Shoot with your widest focal length lens to minimize star movement in the field of view, have it opened to its widest aperture to minimize exposure time. You may still have little enough light that you shoot at the longest exposure time (generally 30 seconds) or you may need to shoot in “bulb” mode for a longer time in order to get enough light. Always shoot in RAW mode so you have far more adjustment capability in post-processing software.

Shoot near the date of a new moon, so there is as little light pollution as possible. The last thing you need to know, probably the most important thing during planning your shot, is how to predict when the most intricate, dense, bright center of the Milky Way is in the night sky! In Summer the sun is up roughly 2/3 of every day, but the Milky Way crosses the sky in the night. The center of the Milky Way is towards the constellation Sagittarius. You can look up the dates when Sagittarius is high in the sky, and that’s when the Milky Way is most intense: http://homepage.ntlworld.com/mjpowell/Astro/Sgr/Find-Sagittarius.htm
If you have a smart phone, you can also use astronomy applications such as StarWalk and change the date and time to see when the Milky Way rises on the eastern horizon.

In simple terms, it highest around midnight on the Summer solstice June 21, two hours later per month earlier (2 am in May), two hours earlier per month later (10 pm in July). So really your best shooting will be on days near the new moon dates, and preferably within 7 weeks or so of June 21:May, June, July and August.  If you want to shoot at night right after the sun sets however, instead of getting up in the early hours of the morning, the Milky Way doesn’t rise early in the night until Late May or so, which is why many people favor the summer months June through August for Milky Way shooting.

So lets assume you go out on the right night, shoot south towards Sagittarius, capture a RAW file with some stars showing, and maybe you can barely make out the bright stripe of the Milky Way and its slightly more dense center.

Well, if you were in a darkroom… how do you lighten the Milky Way while keeping the background sky dark? The simple answer is dodge and burn… selectively darken some areas while lightening others!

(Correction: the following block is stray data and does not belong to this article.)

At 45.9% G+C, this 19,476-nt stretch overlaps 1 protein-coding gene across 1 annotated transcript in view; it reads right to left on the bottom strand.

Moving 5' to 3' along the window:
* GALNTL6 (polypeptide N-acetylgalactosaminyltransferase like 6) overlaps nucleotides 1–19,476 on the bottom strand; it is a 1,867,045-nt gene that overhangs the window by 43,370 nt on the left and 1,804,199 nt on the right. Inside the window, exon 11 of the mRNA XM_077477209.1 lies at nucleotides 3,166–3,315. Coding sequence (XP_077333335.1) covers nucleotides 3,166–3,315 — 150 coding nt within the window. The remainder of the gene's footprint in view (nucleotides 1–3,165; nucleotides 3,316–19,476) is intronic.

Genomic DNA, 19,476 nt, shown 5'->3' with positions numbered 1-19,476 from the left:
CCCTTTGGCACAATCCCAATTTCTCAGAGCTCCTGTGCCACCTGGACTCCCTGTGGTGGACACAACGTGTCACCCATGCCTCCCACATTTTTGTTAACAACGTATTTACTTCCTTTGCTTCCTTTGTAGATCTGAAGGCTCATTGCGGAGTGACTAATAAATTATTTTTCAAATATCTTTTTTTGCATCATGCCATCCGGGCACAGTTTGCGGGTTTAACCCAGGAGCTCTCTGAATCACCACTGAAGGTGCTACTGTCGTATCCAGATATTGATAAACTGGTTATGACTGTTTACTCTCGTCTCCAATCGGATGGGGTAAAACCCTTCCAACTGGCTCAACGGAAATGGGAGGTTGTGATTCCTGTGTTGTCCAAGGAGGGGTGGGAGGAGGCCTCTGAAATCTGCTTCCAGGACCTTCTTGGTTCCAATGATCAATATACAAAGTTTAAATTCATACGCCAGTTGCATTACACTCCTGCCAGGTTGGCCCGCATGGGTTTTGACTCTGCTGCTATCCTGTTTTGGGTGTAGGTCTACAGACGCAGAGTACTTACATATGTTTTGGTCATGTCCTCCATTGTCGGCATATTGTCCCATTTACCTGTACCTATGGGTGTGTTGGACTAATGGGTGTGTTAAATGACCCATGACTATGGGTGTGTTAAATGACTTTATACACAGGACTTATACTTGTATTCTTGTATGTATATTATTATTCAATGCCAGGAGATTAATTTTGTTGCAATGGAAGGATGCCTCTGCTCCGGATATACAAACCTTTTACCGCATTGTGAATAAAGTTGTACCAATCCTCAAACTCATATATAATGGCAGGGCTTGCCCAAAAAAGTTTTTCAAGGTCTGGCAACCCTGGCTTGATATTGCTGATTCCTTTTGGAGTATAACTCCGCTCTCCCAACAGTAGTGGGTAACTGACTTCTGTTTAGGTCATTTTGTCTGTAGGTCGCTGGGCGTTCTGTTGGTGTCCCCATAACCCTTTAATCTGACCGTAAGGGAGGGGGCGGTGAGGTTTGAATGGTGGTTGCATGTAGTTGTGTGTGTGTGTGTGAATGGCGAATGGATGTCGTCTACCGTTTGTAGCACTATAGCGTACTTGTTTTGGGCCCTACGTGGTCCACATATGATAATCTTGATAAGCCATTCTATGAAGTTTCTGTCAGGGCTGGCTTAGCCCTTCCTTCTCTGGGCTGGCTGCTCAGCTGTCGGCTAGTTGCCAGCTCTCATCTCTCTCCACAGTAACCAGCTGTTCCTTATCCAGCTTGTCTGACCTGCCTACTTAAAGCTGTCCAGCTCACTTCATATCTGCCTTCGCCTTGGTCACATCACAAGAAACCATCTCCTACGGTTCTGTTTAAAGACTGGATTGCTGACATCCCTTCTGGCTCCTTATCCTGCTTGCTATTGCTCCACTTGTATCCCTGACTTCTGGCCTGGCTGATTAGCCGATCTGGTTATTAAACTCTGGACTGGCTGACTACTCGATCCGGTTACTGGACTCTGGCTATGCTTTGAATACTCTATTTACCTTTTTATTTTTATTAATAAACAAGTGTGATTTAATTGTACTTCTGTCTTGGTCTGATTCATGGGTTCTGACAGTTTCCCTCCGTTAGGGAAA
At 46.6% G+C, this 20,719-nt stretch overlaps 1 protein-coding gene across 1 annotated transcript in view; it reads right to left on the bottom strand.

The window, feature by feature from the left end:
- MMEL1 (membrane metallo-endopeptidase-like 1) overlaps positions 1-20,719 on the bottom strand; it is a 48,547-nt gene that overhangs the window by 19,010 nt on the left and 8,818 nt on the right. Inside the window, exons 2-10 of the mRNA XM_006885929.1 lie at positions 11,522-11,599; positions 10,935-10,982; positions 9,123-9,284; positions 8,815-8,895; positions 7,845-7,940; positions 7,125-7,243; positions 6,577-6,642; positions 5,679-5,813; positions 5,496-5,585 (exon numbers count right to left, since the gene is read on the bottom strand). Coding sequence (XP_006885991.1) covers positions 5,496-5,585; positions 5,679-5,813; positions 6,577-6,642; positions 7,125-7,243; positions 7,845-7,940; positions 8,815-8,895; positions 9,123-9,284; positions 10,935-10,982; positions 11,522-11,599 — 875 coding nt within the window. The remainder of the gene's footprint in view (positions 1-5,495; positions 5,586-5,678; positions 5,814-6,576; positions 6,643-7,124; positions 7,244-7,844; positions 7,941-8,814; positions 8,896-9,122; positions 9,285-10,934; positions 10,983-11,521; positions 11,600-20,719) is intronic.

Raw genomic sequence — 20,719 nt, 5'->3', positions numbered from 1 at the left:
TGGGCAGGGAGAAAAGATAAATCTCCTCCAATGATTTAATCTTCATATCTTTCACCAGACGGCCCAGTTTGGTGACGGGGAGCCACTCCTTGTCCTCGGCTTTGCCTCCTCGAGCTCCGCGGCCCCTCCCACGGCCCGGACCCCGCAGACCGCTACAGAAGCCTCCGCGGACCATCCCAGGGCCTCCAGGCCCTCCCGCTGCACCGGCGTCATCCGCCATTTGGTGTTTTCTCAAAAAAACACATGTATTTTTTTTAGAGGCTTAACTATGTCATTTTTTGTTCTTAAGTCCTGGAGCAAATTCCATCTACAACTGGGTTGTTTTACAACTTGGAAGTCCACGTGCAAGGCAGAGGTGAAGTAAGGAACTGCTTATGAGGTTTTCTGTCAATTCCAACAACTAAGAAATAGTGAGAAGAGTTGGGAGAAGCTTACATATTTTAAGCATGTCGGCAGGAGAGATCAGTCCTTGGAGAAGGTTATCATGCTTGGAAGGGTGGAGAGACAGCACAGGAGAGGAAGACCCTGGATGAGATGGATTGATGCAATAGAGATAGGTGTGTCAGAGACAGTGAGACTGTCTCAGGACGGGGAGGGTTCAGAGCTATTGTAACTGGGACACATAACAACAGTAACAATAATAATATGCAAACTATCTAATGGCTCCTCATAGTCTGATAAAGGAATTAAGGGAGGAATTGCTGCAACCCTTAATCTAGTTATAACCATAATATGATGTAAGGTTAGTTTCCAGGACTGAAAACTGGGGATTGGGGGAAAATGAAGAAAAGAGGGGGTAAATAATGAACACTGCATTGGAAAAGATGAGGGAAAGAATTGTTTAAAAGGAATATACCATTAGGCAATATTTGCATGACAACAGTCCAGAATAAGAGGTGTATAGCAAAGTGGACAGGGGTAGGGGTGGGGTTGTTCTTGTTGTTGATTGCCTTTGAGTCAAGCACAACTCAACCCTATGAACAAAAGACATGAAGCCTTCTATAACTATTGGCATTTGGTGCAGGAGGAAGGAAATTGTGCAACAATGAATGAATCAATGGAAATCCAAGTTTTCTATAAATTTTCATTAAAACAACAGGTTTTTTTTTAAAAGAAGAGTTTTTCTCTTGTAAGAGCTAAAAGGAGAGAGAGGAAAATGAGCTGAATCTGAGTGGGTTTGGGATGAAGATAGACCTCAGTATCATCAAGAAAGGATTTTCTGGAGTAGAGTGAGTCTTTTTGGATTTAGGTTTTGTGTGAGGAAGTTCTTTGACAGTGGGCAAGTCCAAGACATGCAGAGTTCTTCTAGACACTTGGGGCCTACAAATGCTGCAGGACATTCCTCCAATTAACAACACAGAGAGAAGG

In Adobe Lightroom (download a 30 day trial if you don’t have it already, AFTER you collect some images to process) use the paintbrush tool (under the Develop module) to select and lighten the area around the Milky Way. Use the paintbrush tool to darken the sky everywhere else (this makes both the Milky Way and the stars pop).

to do even better, you can also increase contrast while performing these functions, further darkening background light levels, including noise. Adjust exposure and brightness so the fainter stars in the Milky Way get brighter while background and noise gets dark. You can increase saturation slightly on the Milky Way, but increasing contrast has that effect already, so you might not need to.

Don’t worry too much about how much noise your camera produces… after you adjust contrast and brightness, just crank up the noise reduction. After all, there isn’t generally much detail to lose by doing that. In Lightroom for dark, noisy photos I try to max out noise reduction at 25 or maybe 30, but lately for night skies I’ve been going into the 60s.

Lightroom can also selectively adjust saturation and brightness of individual colors. If you shoot too close to sunset and “blue hour”, or during a too-bright moon that is too full (and creating blue night sky), it can be handy to darken a blueish background sky to help separate that from the stars (just did that on a star trails shot). On the other hand for dark new moon skies, like you should have if you’re planning ahead for Milky Way shooting, there is little or no light scattering turning the sky blue. A lot of the Milky Way stars have a slight blue tint though, so selectively raising brightness of blue can help separate them from dark background and any noise.